It is true, though. I probably interact with several people each day who don’t really care for me. Not because I’m a bad person (I’m not), or because I stink (I have excellent hygiene, thank you), or because I’m obnoxiously loud (I’m actually rather soft-spoken). It’s just because we have wildly dissimilar interests, beliefs, senses of humor, world outlooks, choice of books, clothing styles, or whatever. It could be ANYTHING! Or nothing! When I meet someone I don’t like, I have to remind myself that they very well may not like me either, and there’s very little I can do about it. Sure, I can be polite and attentive, but good manners don’t instantly forge a bond of friendship. All I can do is try my best to get through the encounter with grace and professionalism, and not get upset that we’re not BFFs or that his/her voice grates on my last nerve. It’ll be over soon and I can go home to the one who truly understands me and never annoys me — my dog.

Emotional Outbursts: There’s a Time and a Place….

Part of being a grown-up is learning to deal with adult emotions. As we age, our emotions become more complex, as do the situations surrounding and leading to those emotions. To be a healthy person, we have to learn to deal with these emotions as they come, to move through them, rather than bottling them up and freaking out later. There are numerous ways to learn to handle feelings in a mature fashion, many of which will be talked about on this blog. This post won’t really deal with any of them, though.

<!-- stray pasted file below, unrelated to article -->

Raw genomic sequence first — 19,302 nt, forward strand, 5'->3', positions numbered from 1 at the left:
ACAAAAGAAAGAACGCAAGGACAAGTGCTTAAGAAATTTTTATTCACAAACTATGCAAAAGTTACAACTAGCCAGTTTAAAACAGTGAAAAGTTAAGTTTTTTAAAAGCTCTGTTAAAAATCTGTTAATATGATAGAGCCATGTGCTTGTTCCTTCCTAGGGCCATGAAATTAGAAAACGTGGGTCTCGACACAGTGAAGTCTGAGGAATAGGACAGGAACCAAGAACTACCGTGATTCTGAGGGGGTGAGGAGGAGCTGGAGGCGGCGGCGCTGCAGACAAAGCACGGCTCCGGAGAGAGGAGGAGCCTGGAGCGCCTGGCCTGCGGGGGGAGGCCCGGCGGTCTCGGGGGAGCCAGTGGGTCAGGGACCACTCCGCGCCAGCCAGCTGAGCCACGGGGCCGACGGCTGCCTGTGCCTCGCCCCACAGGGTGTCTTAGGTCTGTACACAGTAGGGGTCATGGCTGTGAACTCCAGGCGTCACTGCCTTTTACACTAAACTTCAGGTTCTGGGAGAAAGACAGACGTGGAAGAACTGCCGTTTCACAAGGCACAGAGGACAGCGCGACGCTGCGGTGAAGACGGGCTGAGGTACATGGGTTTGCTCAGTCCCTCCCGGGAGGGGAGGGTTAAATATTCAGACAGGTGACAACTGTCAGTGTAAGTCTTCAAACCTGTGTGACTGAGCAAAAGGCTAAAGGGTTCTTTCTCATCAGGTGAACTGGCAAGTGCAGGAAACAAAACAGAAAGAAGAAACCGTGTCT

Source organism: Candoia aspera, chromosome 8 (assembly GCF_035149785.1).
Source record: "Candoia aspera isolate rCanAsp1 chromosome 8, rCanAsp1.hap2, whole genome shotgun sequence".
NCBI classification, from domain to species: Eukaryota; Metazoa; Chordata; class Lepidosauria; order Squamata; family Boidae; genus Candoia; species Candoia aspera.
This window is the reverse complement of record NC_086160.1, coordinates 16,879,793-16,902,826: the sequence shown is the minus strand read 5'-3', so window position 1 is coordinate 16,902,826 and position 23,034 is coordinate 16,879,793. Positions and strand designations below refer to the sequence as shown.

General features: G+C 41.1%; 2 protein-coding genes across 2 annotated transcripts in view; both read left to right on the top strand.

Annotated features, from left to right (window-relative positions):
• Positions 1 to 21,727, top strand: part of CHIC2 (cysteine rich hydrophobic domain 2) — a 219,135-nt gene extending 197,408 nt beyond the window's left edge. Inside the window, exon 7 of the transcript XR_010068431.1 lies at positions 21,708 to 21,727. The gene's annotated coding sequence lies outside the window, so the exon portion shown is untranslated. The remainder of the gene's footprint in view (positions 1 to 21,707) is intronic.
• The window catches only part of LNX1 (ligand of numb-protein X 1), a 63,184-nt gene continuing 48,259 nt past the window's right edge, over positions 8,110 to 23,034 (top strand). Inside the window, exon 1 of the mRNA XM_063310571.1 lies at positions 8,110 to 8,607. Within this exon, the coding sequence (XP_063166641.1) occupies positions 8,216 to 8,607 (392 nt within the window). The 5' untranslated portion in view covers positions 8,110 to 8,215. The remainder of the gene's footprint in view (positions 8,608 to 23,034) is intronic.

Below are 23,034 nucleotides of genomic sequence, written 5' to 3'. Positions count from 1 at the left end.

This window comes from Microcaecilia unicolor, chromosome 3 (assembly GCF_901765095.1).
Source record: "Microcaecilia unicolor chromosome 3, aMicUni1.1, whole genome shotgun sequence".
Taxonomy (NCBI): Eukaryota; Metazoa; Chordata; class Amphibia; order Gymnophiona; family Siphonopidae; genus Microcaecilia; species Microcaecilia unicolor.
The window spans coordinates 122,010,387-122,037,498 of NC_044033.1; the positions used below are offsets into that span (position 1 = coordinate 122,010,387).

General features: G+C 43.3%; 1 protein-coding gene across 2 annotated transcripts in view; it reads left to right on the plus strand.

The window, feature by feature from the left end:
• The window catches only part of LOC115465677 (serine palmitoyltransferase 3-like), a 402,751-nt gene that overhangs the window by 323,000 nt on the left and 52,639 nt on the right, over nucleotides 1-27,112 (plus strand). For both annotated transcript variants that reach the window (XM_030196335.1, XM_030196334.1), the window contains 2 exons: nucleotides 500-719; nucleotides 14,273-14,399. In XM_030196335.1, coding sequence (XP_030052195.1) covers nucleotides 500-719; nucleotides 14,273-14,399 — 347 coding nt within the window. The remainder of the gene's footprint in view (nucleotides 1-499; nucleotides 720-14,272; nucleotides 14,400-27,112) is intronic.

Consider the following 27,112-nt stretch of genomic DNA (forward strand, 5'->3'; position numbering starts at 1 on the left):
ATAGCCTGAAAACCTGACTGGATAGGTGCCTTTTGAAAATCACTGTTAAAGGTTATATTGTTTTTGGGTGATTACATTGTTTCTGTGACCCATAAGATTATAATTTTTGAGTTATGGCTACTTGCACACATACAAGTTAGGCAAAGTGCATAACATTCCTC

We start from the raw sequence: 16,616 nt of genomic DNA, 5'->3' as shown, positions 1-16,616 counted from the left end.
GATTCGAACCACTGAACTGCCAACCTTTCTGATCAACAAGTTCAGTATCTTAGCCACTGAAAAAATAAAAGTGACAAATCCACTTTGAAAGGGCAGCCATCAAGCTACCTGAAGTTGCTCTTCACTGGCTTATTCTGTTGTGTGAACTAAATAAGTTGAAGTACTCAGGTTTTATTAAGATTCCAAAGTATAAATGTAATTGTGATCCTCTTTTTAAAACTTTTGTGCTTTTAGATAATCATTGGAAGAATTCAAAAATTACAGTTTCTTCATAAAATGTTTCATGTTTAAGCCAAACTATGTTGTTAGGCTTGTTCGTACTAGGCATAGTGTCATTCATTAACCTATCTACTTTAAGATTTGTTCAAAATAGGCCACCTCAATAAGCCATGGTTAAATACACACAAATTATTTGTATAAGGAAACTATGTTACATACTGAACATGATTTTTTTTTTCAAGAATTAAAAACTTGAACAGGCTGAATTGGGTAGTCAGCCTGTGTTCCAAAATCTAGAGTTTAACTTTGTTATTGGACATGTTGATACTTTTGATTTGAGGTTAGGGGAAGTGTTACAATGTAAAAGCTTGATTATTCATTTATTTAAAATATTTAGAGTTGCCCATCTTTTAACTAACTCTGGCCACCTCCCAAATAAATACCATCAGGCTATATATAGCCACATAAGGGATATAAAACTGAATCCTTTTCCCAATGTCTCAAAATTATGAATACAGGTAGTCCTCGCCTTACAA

This post, rather, is more of a opinion piece. My opinion, based on events that I have witnessed in real life.

I think that another part of being a grown-up is exercising good judgment, having appropriate manners, and knowing the time and place for certain actions. Sometimes you need to repress an emotion or two, just until you’re somewhere where you can deal with it. For example, your chiropractor’s office is not the appropriate place to storm in, throw your stuff across the room, and burst out crying – and I don’t mean a solitary tear leaking out, I mean bawling like a toddler. Nor is it really appropriate to unburden yourself on the receptionist (even if he/she seems so understanding), describing your problems in detail, such as your marital difficulties or that pesky bowel issue.

No, dear reader, these are some feelings that should be reserved for the inside of your home or the sympathetic shoulder of your BFF. Except the bowel issue. That should be discussed with your doctor. (Doctor, not doctor’s office manager. There is a difference.)

Maybe I’m being mean… nah, I don’t think so. I think that if you’re old enough to drive a car, vote, and buy a beer, then you’re old enough to exercise a little discretion when it comes to opening the emotional floodgates. Yes, emotions are good, and no, you shouldn’t usually repress them. But there’s a difference between being emotionally healthy and making everyone around you feel uncomfortable.

So when you’re about to open up to someone, ask yourself a few questions:

1. Is this person being paid to listen to my problems (ie. therapist, psycholgist, hairdresser)?

2. [If the first answer is “no’] Did this person ask me to tell them about my trials and tribulations, emotional upheaval, relationship difficulties, intestinal disturbances, overbearing mother, etc?

3. [If “no” to 1 and 2] Is this person my spouse/partner, mother, dear sibling, or openly acknowledged best friend?

If the answer to any one of these questions is “yes,” then by all means, kick of your shoes and let it rip! But if you answered no to all three, then I would advise keeping your angst to yourself, at least until you’re with someone who does fall into one of the above categories.